“I’ve wanted to be in radio since I was a kid,” he added. “I wanted to be a sportscaster. I took a class in high school, and went to work for radio in Coeur d’Alene in 1980.” In 2002 he joined the Blue Sky Broadcasting team in Sandpoint, and has been on the air ever since.

“Country, by far, is my favorite type of music,” he said. “It’s the most honest and wholesome. It’s all about life, about stories. And the artists are pleasant,” he adds. “I’ve never had to deal with a bad one.”

There’s plenty of opportunity to find out what country music performers are like. “What I like best about the job is sending out text messages to all these country stars and they text me back,” said Derik.

Jeff says one of his favorite things to do is outreach—”Get out the vote was great, and going out to various remotes.” Want to know how to get a visit from the pair? Just give the station a call. “We’re just waiting to be asked,” said Jeff.

They both agree, however, it’s the listeners—especially those who take the time to call in—who make the show special. “It’s live and it’s interactive,” Derik said. “We talk to everybody—it’s an open-door policy here.”

Robin said she’s not one of those who has called in. “I’ve had to compete to get through!” she laughed. “I’ve tried to guess the secret sound but never got through on the phone. That’s a good thing,” she added, “as I would have been wrong.”

Whether she talks to them or not, however, Robin is still a fan. “I’ve been here for 26 years and this (show) is the best I’ve ever heard. The first thing I do in the morning is turn the radio on.”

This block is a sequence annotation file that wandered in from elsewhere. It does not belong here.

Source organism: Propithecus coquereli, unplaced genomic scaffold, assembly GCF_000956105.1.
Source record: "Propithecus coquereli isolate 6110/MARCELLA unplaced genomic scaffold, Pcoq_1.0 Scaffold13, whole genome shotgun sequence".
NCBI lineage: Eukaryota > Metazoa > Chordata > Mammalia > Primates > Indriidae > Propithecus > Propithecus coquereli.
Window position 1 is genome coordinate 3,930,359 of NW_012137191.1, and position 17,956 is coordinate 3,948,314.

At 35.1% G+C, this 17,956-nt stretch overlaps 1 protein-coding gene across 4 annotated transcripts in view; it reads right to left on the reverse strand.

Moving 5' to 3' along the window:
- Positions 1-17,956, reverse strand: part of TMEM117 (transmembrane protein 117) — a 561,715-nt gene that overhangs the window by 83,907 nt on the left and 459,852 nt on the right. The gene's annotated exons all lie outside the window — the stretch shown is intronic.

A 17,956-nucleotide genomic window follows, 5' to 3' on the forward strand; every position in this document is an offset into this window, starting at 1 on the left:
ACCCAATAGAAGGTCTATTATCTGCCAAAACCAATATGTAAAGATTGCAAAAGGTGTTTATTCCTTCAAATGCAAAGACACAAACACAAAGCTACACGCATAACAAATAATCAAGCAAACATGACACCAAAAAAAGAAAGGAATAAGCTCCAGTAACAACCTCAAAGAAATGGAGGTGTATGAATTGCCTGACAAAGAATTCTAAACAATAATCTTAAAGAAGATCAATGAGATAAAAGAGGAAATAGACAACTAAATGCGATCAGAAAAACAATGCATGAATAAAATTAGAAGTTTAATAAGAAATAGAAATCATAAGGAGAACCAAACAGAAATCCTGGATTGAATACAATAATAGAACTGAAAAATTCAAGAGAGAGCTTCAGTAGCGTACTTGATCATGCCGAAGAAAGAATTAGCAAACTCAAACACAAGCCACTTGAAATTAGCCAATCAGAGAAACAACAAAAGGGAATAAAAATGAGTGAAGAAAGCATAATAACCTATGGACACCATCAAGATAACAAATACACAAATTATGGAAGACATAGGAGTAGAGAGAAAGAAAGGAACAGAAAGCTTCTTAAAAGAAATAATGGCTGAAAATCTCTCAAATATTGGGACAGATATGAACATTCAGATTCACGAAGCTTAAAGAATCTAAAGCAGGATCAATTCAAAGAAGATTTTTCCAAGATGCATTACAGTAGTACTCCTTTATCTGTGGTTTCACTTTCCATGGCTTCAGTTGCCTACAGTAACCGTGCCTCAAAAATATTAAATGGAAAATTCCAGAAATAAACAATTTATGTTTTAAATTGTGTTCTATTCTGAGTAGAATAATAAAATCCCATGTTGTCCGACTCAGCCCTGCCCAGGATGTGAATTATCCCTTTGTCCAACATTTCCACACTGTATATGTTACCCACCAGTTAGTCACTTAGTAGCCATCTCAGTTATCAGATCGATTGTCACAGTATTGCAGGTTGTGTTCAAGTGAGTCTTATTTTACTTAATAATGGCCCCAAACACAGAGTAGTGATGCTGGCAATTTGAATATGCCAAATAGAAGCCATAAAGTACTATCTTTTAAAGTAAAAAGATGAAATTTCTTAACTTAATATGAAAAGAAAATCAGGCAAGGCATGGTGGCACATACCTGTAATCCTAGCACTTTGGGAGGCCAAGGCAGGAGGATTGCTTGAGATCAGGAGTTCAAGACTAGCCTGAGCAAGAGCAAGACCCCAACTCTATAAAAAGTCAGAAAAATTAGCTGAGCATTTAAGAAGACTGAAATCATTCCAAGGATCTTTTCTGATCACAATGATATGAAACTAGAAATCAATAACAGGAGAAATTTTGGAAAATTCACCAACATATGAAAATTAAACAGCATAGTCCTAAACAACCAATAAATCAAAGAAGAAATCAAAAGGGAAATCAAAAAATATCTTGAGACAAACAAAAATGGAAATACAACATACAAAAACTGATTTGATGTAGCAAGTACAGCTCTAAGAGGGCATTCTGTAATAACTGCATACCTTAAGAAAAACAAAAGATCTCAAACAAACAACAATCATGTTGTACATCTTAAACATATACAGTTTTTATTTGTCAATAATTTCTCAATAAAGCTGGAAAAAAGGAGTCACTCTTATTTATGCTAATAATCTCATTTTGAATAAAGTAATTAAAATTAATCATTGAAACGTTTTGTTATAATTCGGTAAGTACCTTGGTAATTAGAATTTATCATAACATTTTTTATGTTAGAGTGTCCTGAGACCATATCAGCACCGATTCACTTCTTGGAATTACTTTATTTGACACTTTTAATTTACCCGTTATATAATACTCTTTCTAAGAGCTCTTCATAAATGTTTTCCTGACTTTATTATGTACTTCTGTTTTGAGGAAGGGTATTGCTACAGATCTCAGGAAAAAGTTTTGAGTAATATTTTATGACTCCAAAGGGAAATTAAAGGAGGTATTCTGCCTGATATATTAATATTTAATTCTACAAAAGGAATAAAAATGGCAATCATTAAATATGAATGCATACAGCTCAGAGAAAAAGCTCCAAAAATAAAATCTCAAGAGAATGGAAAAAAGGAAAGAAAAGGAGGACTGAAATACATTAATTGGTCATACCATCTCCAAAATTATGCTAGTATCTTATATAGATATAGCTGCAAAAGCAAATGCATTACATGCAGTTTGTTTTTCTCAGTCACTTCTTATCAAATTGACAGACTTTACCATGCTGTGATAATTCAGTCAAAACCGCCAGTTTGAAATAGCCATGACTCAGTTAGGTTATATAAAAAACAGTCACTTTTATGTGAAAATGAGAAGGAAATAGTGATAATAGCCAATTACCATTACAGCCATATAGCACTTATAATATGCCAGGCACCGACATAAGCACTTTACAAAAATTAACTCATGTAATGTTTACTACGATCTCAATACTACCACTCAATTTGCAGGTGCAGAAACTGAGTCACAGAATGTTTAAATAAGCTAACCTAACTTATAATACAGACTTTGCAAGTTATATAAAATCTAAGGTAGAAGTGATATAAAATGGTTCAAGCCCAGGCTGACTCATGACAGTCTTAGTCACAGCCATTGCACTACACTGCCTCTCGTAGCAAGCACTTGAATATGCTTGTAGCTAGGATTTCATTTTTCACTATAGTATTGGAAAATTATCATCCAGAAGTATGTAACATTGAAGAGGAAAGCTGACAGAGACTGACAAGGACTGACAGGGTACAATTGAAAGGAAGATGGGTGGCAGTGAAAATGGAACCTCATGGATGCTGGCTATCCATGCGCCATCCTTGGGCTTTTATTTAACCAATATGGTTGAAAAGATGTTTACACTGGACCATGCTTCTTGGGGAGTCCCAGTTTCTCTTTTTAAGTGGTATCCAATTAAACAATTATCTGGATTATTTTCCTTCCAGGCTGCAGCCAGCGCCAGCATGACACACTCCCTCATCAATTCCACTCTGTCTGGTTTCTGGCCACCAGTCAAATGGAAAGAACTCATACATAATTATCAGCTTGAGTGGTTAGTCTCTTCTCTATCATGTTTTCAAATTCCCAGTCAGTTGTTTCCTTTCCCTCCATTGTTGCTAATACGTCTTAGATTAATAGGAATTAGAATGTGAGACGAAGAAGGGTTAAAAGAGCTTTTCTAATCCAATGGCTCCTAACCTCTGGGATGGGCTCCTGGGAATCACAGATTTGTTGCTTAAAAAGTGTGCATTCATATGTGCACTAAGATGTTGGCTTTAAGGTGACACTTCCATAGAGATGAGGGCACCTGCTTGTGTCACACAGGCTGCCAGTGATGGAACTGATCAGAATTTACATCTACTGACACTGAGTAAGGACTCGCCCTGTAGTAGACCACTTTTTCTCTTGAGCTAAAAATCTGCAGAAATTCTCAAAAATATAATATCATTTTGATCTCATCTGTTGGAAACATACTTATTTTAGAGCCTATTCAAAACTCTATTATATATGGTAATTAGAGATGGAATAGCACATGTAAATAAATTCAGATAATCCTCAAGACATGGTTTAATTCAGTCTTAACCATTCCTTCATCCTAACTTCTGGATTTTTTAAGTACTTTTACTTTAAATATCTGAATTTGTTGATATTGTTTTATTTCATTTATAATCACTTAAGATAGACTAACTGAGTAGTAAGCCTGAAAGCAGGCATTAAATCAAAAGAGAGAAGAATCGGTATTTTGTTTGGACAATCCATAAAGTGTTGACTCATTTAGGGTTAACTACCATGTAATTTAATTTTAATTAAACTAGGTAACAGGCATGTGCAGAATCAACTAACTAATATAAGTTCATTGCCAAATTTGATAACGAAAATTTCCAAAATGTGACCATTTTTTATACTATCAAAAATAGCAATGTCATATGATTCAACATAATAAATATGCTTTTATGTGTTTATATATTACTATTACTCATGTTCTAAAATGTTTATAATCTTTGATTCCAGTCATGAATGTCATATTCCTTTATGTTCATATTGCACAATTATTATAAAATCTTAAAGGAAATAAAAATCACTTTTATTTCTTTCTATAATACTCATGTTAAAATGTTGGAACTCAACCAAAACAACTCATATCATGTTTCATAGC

Because radio reaches us only through our ears, listeners create their own vision of what the Morning Stampede must look like. “I wouldn’t want to guess what they look like,” said Joanna, “but I’d guess that Jeff is the youngest one.”

On location at a remote broadcast Jeff conducted for the grand opening of the new Goodwill store in Sandpoint, a lady approached where he stood with the mic. “I just wanted to see what he looked like,” she said, though she didn’t want to give her name. Did he meet her expectation?

“Well, I thought he’d be younger,” she confided.

Yes, Jeff is the older one (on the right in the photo above) and Derik (on the left) is the younger.

Although the hours they keep don’t quite match with the world around them, all in all, it’s a dream job, the pair agree. “Every day I think to myself, “Wow, I’m getting paid for this!” said Derik. Jeff says simply, “This is the most fun I’ve ever had in my life.”

If you’ve never heard the Morning Stampede, and want to get up early enough to catch the boys live, you can find them on your FM radio dial at 102.3 in Spokane, at 102.1 in Bonners Ferry, or at 102.5 in Sandpoint. If you’d like to try figuring out the Secret Sound, or just want to give Jeff or Derik a call, you can reach them on the hotline at 800-574-5102.

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Landon Otis

Tagged as:

Bonner County, The Morning Stampede, radio, Robin Carter, Derik Walker, Jeff McLean, K102, Dylan Benefield, Jimmy Silver, Blue Sky Broadcasting